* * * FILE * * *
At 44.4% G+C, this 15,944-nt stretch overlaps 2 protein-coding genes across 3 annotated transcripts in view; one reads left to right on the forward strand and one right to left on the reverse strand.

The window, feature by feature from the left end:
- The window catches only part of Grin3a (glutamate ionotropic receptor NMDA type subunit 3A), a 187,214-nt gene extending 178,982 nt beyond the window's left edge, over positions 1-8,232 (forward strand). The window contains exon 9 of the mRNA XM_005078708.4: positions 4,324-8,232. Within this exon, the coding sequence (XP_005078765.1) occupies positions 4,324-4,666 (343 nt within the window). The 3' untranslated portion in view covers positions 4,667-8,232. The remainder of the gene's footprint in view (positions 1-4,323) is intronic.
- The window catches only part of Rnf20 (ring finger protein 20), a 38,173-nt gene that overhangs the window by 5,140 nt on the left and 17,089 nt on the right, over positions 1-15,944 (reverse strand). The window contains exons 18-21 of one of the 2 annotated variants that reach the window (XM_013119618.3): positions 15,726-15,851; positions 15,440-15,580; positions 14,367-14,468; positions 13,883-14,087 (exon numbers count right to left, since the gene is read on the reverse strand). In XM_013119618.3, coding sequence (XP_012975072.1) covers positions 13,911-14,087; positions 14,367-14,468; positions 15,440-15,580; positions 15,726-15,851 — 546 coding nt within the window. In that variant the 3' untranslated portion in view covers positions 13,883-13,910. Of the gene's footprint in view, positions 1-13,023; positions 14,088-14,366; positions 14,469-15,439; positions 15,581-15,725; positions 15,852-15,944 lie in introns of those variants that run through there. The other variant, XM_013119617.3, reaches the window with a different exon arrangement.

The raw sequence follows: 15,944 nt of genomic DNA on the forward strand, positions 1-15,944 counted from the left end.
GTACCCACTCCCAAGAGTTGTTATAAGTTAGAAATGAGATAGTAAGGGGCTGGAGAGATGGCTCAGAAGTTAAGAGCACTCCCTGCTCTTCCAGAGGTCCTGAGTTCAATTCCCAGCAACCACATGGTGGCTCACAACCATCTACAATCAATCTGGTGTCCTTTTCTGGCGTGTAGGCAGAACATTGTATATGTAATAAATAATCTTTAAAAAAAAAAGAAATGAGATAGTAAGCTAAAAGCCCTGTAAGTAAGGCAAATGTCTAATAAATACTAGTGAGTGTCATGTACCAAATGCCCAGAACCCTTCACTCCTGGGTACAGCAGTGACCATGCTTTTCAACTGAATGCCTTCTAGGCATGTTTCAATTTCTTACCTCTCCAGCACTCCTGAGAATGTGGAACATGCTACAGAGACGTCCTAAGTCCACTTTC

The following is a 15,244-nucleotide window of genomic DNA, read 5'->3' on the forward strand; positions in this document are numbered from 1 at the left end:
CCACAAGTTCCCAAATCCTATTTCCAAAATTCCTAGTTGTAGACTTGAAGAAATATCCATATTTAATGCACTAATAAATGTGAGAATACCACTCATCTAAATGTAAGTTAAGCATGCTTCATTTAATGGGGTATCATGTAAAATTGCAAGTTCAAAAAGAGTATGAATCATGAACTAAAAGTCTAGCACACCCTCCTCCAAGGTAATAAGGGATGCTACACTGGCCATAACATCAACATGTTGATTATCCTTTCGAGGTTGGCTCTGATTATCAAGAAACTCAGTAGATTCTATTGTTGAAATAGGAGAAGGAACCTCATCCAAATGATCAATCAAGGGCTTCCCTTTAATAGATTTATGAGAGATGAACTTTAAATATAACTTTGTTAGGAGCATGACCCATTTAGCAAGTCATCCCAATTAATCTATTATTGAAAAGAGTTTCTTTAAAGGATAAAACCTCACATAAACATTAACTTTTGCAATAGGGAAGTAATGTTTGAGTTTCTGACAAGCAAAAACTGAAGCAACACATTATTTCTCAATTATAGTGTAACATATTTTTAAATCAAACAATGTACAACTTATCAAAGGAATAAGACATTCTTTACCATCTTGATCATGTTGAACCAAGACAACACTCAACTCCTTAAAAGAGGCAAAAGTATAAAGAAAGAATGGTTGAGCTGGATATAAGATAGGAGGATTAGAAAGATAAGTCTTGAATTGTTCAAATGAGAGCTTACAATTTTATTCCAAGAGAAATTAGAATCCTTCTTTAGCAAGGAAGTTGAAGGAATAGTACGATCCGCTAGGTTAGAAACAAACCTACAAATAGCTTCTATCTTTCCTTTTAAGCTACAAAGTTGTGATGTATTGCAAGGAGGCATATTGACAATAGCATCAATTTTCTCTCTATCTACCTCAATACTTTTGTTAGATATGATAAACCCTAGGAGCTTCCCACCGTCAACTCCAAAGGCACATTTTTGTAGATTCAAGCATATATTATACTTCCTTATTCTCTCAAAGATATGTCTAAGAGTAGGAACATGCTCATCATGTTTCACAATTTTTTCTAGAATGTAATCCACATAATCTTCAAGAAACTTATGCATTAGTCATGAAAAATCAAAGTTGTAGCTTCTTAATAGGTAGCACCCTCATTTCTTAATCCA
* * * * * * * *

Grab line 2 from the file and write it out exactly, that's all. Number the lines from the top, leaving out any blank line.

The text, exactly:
The window, feature by feature from the left end: